Bell, Book, and Candle
The play was written by John van Druten, but many tend to recall the 1958 film version with Kim Novak, James Stewart and Jack Lemmon. Tresnjak makes a very wise decision by casting appealing Kate MacCluggage as Gillian Holroyd (witch, warlock ...) in the current production. Tall and enticing, Gillian has her eyes on the man who lives upstairs, Shep Henderson, (Robert Eli) who happens, on Christmas Eve early in 1950s Manhattan, to require the use of her telephone.
While a witch is incapable of falling in love, she is evidently quite able to lust after someone. Meanwhile, Shep is planning to marry Merle Kittridge (only mentioned) whom Gillian did not especially adore when the two women were in college. Gillian's trusted black cat Pyewacket is so displeased with Gillian, that the cat simply takes off when it becomes apparent that Gill is after Shepno matter what.
It so happens that Sidney Redlitch (Gregor Paslawsky) is compiling research for a book on witchery, and Gillian's brother Nicky (Michael Keyloun) will assist in publishing it. Nicky, too, is empowered yet he is, well, pretty silly. Actress Ruth Williamson plays Aunt Queenie, who is scattered, ditzy, and definitely a hoot.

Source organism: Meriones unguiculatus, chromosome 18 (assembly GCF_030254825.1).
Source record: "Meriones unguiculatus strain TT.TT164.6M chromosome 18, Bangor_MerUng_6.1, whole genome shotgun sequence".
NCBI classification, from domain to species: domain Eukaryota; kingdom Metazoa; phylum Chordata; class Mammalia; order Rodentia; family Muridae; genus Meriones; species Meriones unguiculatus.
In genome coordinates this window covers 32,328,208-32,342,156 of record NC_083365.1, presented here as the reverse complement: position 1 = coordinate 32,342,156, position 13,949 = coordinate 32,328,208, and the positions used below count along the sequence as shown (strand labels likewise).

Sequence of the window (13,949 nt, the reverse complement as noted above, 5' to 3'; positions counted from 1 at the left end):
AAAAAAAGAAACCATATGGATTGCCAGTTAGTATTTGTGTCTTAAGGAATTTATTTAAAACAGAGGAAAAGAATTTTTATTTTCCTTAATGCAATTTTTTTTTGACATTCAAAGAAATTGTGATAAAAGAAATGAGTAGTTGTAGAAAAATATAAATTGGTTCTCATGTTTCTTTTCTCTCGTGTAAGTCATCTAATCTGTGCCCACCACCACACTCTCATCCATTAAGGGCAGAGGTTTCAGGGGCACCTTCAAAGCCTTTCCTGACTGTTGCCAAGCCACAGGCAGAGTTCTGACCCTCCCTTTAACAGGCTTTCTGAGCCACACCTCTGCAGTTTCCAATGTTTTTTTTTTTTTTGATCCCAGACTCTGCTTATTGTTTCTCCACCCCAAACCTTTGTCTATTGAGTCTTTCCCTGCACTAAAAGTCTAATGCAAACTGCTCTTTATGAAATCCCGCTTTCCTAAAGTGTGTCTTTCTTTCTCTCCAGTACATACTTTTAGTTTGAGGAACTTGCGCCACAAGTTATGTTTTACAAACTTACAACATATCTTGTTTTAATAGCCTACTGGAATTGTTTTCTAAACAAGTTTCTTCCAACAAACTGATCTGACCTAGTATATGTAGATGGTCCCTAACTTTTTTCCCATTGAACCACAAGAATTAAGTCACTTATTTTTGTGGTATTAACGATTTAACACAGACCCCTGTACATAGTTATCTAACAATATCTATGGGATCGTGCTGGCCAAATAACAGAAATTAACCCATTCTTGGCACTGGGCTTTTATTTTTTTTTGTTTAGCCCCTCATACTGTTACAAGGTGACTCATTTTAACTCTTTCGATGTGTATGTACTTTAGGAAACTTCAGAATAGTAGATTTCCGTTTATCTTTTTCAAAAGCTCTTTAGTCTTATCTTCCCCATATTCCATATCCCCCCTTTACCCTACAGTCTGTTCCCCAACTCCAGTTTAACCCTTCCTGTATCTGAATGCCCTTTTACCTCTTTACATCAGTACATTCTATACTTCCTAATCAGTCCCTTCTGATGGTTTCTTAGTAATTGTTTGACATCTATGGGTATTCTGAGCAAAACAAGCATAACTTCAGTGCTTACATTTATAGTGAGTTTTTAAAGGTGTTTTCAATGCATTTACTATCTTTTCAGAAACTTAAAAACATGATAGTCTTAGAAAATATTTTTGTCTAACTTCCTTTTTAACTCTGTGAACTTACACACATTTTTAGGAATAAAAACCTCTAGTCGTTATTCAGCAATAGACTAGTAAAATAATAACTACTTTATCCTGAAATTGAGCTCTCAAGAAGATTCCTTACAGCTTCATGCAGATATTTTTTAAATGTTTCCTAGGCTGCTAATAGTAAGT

Somewhere along the line, Gillian comes clean with Shep and admits that she possesses powers. These two have it out and Shep leaves; soon thereafter, because she really does have feelings for a man who is human, Gillian finds she no longer has the ability to cast spells.
That is when Bell, Book, and Candle becomes far more enticing. The role of Gillian showcases MacCluggage's versatile array of talents. She is suitably disciplined as a witch and she is cute, lovely, and filled with feeling as a sensitive young woman. A Connecticut native who was an undergraduate at Wesleyan University, MacCluggage takes the spotlight in John van Druten's play. When the script moves toward romance, she instantly transforms.
Alexander Dodge, designing, bathes Gillian's apartment in bright red: carpeting, comfortable chair, and so forth. The scenic design frames the stage with neat hints of New York cityscape. The pivotal cat is immobile and solid. Fabio Toblini, costuming, dresses Gillian in perfect period outfits.
John van Druten's play could be interpreted on a couple of levels. It appears to be fairly simple and shifts into romantic comedy mode which is perfectly fine. On the other hand, might the English playwright who lived during the first half of the twentieth century be trying to say something more about the world of spirits? Maybe.
Director Tresnjak has selected most fitting music. He chooses classic Sinatra singing "Witchcraft" and a melodic, female vocal rendition of "Hey There (You with the Stars in Your Eyes)," which is provided twice. Further, the director's touch is deft as he fluently moves the five-person cast in and out of the apartment.
Bell, Book, and Candle continues at Long Wharf Theatre in New Haven through April 1. For tickets, call (203) 787-4282 or visit www.longwharf.org. Hartford Stage hosts the production from April 5-29. For tickets in Hartford, call (860) 527-5151; or see www.hartfordstage.org.
- Fred Sokol